• Summary
  • Contents
  • Subject index

Everything you need to know to educate students with autism

Every 20 minutes, another child is diagnosed with autism. Are you ready to meet this growing educational challenge? This authoritative guide for practitioners—early interventionists, teachers, school counselors and psychologists—provides practical strategies for addressing the unique needs of children on the autism spectrum and their families.

Drawing on current research and evidence-based practice, the authors discuss the causes of autism and present methods for educating children and assisting their families in supporting the educational process. Each chapter focuses on a critical issue and offers solutions, including: Improving communication, social, generalization and self-management skills; Designing instruction, intervention, and assessment; Including families in developing goals and interventions; Using students' special interests to deliver instruction; Understanding and preventing challenging behavior; Evaluating practices to promote successful outcomes for students, families and practitioners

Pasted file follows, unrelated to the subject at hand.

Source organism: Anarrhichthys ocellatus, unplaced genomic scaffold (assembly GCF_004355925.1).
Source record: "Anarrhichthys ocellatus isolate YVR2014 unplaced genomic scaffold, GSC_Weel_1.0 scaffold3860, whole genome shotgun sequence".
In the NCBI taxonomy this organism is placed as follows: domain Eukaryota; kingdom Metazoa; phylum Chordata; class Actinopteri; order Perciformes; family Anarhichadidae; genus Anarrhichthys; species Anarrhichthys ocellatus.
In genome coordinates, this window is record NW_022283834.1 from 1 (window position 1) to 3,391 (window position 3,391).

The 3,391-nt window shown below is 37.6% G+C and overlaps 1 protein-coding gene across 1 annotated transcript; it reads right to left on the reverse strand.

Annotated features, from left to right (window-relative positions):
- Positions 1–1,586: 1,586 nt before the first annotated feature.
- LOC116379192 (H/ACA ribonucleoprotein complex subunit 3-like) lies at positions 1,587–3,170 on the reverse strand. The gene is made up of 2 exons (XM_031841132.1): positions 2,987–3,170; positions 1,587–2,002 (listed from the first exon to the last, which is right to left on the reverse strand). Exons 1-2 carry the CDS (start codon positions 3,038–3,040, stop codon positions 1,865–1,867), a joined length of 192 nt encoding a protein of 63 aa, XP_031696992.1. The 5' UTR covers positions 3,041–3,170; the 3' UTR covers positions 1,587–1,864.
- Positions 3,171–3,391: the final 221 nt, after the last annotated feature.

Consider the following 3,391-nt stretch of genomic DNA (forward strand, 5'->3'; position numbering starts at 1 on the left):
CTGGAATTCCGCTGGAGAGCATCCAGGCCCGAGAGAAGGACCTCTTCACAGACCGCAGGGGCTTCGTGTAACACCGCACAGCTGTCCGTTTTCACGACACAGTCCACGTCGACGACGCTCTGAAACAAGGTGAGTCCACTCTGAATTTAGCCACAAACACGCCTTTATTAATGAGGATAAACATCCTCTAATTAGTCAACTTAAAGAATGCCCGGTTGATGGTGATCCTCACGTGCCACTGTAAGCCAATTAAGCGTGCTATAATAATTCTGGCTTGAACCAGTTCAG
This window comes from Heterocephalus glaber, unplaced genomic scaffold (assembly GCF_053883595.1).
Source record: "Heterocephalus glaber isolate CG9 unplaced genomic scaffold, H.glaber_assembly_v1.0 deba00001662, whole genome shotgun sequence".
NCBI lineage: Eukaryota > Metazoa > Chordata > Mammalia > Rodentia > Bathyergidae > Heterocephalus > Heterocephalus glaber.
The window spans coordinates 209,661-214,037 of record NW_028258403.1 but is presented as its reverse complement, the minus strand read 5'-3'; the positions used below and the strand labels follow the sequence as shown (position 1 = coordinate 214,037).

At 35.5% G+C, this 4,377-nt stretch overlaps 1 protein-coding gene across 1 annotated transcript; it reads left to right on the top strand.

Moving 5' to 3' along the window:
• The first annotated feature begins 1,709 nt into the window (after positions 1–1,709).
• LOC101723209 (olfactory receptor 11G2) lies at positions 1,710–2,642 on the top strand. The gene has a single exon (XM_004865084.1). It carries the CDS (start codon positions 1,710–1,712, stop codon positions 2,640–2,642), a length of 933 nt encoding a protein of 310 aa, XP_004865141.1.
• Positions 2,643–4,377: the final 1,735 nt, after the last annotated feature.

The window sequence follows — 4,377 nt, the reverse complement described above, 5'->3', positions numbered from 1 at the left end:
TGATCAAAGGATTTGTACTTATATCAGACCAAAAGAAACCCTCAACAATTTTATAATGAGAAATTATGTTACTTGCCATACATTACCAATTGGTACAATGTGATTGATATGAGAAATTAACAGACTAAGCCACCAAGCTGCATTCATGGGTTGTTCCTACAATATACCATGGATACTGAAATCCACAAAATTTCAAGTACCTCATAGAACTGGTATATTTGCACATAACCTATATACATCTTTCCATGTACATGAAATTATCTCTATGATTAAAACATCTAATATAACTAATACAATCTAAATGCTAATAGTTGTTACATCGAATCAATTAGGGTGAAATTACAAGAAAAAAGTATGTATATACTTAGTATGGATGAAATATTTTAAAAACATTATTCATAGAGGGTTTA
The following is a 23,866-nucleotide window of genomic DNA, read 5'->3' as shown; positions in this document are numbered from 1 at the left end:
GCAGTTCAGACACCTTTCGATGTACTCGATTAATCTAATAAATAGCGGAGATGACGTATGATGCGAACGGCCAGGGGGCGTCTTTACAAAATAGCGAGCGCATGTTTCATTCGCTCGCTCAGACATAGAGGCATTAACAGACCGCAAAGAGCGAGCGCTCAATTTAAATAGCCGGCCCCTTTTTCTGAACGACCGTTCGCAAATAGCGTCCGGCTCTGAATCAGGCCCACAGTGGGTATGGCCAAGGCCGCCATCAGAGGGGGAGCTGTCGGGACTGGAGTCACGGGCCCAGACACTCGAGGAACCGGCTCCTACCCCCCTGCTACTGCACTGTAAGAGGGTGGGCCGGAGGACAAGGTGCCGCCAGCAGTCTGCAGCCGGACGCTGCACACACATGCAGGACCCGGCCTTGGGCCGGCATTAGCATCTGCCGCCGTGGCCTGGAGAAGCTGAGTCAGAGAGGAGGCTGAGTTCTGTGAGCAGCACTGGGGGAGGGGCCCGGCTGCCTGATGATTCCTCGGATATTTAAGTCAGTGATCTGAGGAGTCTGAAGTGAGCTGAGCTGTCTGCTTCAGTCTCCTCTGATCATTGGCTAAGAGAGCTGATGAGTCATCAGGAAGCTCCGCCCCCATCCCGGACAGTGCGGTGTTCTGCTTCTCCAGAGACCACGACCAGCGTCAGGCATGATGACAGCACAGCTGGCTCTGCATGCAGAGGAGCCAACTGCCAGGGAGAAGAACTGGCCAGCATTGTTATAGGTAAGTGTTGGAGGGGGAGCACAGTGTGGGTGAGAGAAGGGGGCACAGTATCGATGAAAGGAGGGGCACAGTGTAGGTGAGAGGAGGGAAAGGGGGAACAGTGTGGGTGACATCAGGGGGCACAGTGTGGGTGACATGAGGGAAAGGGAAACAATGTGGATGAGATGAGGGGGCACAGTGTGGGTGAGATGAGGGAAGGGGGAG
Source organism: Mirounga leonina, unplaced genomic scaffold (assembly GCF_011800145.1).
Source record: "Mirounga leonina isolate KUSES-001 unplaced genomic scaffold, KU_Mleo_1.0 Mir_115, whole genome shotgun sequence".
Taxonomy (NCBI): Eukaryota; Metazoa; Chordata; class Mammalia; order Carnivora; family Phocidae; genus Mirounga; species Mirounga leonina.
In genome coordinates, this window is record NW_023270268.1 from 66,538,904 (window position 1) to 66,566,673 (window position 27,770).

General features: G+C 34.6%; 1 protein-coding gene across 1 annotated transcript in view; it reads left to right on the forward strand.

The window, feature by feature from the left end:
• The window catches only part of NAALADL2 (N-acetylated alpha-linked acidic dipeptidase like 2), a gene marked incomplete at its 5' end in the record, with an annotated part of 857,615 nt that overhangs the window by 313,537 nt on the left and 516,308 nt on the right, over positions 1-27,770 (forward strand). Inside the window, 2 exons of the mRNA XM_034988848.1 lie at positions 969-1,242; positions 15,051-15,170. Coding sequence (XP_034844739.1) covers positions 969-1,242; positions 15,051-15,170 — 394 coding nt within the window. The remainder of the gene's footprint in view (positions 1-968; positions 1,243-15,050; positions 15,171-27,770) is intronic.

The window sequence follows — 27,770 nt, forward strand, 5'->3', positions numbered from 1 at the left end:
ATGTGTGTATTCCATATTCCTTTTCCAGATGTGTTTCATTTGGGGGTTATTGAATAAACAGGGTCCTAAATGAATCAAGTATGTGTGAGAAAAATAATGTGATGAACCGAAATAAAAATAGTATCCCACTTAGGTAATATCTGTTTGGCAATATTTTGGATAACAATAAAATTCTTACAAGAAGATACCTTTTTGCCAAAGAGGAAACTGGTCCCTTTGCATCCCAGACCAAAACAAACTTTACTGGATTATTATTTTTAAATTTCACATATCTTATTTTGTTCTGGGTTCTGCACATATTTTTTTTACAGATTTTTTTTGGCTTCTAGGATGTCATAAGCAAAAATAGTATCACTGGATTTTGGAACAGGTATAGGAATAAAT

Included are forms, charts, and activities to help practitioners and families fulfill learning programs. Educating Young Children With Autism Spectrum Disorders will give you insight and tools to make a difference in the learning and lives of students with autism spectrum disorders.

Evidence-Based Strategies for Maintenance, Generalization, and Self-Management
Evidence-based strategies for maintenance, generalization, and self-management
Sarah E.Pinkelman, University of Oregon
Erin E.Barton, University of Colorado Denver

Children learn new skills through a variety of methods (e.g., observation, adult prompting, environmental cues). Once a student has learned a new skill, it is imperative to ensure the student has generalized (i.e., performed in different settings, activities, or routines; with different peers or adults; and with different stimuli [materials, cues]) and maintained the skill over time (i.e., performs the skill for consecutive days, weeks, or months with naturally occurring antecedent cues and without the adult or environmental prompts). This may be particularly ...

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